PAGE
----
Certainly, $6.5 million is a lot to pay by Arizona standards, and is borderline in value for any player who gave you 1.2 bWAR last season. In David Hernandez, the team absolutely has an alternative, a pitcher who is younger, cheaper and quite possibly better than Putz. However, promoting him would result in a ripple effect all the way to the back of the bullpen, with everyone moving up to a higher-leverage spot. Hernandez might be perfectly fine in the ninth inning - but what of Brad Ziegler in the eighth, or Bryan Shaw in the seventh? Plugging that hole with another reliable arm would cost, and the cash is on top of the $1.5m payable to Putz regardless.
Another factor which could have weighed in was a desire to keep Hernandez's costs in arbitration down, by stopping him from racking up saves as long as possible. However, David signed a deal in June, which lock down his costs for 2013 and 2014, at $1.25 and $2 million respectively. There is still a third year of arbitration beyond that, but it seems almost certain Hernandez will be the full-time closer for 2014 anyway. All told, this seems like the least likely of the possible scenarios.
Option 3: Sign and Trade
This is one that personally intrigues me. The concept would be, exercise the option on Putz - but then, trade him to another team for a piece that addresses a weakness, such as a shortstop or third-baseman. There's no denying there would be interest from other teams, because since he was signed by Arizona, J.J. has been one of the best and most reliable closers in the business. Only three men - Craig Kimbrel (88), Jose Valverde (84) and John Axford (81) - have saved more games than Putz's 77 over the past two seasons. Here are the stats for all those pitchers with 40+ saves since 2011, sorted by ERA+.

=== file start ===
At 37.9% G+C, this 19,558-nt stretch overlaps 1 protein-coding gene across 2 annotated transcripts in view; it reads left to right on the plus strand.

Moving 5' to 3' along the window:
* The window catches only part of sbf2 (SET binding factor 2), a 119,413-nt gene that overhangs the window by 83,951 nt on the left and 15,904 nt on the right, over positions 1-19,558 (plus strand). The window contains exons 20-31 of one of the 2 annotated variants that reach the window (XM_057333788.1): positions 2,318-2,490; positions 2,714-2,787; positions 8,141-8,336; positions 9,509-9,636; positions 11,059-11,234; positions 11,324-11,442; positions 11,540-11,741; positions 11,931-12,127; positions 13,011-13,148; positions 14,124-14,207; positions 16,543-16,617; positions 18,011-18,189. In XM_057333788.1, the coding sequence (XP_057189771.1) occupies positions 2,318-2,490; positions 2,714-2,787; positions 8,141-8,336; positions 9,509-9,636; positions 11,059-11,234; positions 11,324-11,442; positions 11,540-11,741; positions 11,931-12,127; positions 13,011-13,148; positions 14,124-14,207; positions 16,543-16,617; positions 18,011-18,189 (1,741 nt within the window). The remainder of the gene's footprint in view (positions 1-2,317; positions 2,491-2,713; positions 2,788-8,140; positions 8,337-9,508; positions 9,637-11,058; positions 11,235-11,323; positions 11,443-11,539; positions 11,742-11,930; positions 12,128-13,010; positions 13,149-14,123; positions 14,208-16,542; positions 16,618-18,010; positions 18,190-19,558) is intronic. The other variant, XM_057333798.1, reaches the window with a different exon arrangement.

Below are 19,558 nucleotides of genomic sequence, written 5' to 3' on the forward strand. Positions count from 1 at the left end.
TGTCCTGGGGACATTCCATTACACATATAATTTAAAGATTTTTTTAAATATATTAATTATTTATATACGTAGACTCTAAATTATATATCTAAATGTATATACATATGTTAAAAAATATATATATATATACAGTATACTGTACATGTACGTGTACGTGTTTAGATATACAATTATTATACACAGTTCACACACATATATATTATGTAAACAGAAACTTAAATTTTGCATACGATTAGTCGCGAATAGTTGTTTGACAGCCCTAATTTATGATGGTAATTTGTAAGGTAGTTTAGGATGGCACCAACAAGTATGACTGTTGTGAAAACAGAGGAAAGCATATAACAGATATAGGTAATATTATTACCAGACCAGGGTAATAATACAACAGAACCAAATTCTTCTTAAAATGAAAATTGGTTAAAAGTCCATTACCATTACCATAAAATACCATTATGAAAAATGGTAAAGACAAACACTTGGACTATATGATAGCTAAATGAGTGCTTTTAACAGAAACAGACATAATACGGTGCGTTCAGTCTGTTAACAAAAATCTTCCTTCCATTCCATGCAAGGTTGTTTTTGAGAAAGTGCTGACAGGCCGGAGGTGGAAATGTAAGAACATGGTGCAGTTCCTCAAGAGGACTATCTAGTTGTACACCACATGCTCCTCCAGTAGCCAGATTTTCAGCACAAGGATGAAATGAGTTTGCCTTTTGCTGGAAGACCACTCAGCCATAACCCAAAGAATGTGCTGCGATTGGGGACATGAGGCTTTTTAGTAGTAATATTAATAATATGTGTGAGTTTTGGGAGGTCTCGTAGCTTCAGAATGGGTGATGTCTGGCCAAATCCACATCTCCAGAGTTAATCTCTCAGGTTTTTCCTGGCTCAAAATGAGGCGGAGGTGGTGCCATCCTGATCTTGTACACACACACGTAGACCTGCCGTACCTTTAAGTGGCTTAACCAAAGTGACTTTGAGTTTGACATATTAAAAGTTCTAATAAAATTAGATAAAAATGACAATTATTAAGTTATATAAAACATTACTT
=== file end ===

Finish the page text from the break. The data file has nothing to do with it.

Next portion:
There are a couple of names on the list who are scheduled to become free agents this winter, but Putz at $6.5 million would seem to be a more cost-effective option than Jose Valverde (2012 salary: $9 million) or Mariano Rivera ($15 million!). Trading Putz would free up a solid chunk of cash - indeed, it'd be cheaper than letting him walk, as we'd not have to pay a buyout and his new team would presumably take all the salary. With Hernandez a cost-controlled alternative in waiting, it could be an alternative for Arizona to trading from the outfield depth to strengthen their squad in 2013.
The downside would be the same as letting Putz go - an overall weakening of the bullpen, resulting from everyone moving up. As a result, it's not so much replacing Putz with Hernandez as replacing Putz with the current 8th-best reliever. Of course, the crappy end of the relievers will tend to get used in low-leverage situations, when their potential for suck matters less. I think it may depend on what offers the team get for Putz. The obvious touchstone is the trade of Valverde in 2007, but in his previous two years, he had an ERA+ of only 118, though had led the majors in saves, with a 2.66 ERA, the season immediately preceding the trade.
That got us Chad Qualls, Juan Gutierrez and Chris Burke, as you recall. Yeah, not exactly a great haul, though the deal looked okay through the end of 2009, with Qualls having a better ERA+ than Valverde, over almost exactly the same number of innings, and earning about $9 million less. There are always teams willing to overpay for "proven closers", and if the team can take advantage of that, they'd be foolish not to. But they are in the fortunate position of not "having" to deal Putz. If the return doesn't live up to expectations, they can proceed in other directions, and we go with the same set-up and closer, who have given us 250 innings at a 2.74 ERA over 2011 and 2012.
Hard to complain about that.